We are currently not hiring a project-specific postdoc but strongly encourage prize postdoctoral fellows to join us! In our team, you'll be part of an exciting, bleeding edge research team that promotes out-of-the-box thinking (just look at our Publications!). You'll of course also be part of the Department of Astronomy at Columbia University, one of the top 20 universities in the world too and free to work with anyone across a diverse range of research interests. New York City is one of the most amazing places to live, full of life, vibrancy and culture. Here you'll also be able to work with scientists across the New York area, such as the Flatiron Institute, NYU, CUNY, Stony Brook and the American Museum of Natural History. Feel free to reach out any time to Professor Kipping to learn more.
Generally, we enthusiastically support strong applicants to conduct PhD research at the Cool Worlds Lab. However, we do not and cannot accept applications to work as a PhD student with the Cool Worlds Lab or Prof David Kipping directly. Prospective students should apply to Columbia University's Graduate School of Arts and Sciences (GSAS).
Details on the Department of Astronomy's graduate program are described here, but we briefly point out some relevant details in what follows. Enrolled graduate students complete two one-year research projects plus classes in their first two years, which is nominally followed by three years of thesis research. The first two one-year projects are with different faculty advisors and we recommend students pick two distinct research fields to provide broad exposure.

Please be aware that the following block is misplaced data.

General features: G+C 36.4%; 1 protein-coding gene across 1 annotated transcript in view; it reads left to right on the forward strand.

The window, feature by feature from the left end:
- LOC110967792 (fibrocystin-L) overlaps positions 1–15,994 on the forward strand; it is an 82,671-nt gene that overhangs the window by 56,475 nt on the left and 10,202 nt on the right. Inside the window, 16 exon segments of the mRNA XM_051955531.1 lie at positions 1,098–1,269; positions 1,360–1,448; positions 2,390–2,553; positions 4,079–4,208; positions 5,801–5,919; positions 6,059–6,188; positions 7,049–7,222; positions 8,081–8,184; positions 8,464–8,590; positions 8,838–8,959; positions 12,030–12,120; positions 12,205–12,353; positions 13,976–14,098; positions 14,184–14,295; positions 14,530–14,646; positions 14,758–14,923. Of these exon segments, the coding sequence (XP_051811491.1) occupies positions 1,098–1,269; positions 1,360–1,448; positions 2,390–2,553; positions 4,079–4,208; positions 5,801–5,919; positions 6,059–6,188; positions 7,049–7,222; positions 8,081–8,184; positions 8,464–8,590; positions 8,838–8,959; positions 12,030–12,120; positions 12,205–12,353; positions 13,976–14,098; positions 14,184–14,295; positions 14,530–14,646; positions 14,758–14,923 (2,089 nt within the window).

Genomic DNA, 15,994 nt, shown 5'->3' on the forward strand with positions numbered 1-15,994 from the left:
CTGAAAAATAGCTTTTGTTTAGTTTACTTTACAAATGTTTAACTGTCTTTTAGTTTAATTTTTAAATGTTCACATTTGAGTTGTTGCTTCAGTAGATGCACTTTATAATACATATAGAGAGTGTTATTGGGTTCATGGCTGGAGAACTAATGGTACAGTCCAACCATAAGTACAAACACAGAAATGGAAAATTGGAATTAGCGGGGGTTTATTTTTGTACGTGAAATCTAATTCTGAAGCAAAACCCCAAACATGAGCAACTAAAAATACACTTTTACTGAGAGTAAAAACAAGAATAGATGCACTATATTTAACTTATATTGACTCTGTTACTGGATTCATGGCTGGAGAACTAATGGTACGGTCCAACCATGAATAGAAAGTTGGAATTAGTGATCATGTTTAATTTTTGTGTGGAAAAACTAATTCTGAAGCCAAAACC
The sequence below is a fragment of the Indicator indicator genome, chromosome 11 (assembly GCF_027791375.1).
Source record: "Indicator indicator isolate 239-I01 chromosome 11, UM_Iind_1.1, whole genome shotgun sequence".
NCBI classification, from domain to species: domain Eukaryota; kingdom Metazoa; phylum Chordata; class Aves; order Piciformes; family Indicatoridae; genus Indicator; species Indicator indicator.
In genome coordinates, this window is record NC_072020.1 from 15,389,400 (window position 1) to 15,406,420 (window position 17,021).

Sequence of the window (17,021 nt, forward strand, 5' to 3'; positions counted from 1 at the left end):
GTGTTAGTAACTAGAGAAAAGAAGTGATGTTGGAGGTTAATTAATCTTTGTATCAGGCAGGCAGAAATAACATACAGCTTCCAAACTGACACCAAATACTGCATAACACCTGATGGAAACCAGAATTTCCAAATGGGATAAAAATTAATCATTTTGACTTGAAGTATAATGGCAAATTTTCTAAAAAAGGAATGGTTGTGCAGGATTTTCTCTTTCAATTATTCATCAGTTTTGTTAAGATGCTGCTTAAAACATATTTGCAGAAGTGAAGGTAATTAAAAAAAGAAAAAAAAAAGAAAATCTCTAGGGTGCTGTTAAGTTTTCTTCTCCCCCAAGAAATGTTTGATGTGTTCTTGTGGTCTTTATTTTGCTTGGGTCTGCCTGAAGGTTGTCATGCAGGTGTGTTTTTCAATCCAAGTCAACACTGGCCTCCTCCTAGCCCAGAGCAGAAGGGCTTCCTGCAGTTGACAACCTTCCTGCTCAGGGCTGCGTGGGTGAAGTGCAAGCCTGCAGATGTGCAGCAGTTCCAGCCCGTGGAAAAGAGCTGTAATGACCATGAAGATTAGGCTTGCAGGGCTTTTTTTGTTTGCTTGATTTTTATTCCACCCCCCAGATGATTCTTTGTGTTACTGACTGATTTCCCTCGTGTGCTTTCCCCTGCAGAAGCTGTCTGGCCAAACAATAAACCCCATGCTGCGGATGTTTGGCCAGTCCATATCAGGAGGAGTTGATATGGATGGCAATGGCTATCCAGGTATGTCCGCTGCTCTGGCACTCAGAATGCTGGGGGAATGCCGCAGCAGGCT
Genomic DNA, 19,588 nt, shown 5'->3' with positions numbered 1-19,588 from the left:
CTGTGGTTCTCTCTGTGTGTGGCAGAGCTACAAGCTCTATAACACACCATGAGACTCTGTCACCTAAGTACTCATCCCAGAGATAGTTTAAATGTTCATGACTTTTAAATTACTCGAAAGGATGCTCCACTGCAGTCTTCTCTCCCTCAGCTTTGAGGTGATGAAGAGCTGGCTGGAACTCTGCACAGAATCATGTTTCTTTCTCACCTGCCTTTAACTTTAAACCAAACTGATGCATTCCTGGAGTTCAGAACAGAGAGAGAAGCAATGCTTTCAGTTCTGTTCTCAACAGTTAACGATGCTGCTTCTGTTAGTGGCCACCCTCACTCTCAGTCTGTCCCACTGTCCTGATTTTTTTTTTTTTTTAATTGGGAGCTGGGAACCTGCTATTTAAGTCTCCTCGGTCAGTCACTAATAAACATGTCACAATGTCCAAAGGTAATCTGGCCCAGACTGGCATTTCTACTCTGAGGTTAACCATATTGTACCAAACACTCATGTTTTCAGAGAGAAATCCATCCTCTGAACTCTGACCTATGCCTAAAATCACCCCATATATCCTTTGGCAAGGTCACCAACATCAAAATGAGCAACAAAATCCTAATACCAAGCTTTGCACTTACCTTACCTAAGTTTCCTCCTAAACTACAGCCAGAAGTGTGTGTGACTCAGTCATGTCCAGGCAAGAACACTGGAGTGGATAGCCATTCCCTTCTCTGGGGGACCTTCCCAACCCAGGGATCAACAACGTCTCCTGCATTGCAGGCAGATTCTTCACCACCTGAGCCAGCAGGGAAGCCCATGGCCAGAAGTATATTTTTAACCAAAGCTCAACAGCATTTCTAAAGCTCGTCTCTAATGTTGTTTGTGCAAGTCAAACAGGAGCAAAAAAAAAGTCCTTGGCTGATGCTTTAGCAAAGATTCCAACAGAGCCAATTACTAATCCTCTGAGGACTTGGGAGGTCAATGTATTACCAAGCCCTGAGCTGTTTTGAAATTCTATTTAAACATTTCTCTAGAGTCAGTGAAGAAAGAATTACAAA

Typically, it would be during one of these two years that students interested in working on exoplanets would join the Cool Worlds Lab. Suitability for continuation to thesis work is usually decided by students, advisor and faculty.
Please be aware that we receive far more requests for undergraduate research than we have opportunities! Priority is given the Columbia astro majors. The Department of Astronomy has setup a centralized system for undergraduate research applications. You can apply at
high school students
We receive an overwhelming number of requests from high school students, so many we often are not able to reply in a timely manner. In general, our team is simply too small to support a body of high school students and our priority is to provide summer research opportunities to Columbia undergraduates as part of their education.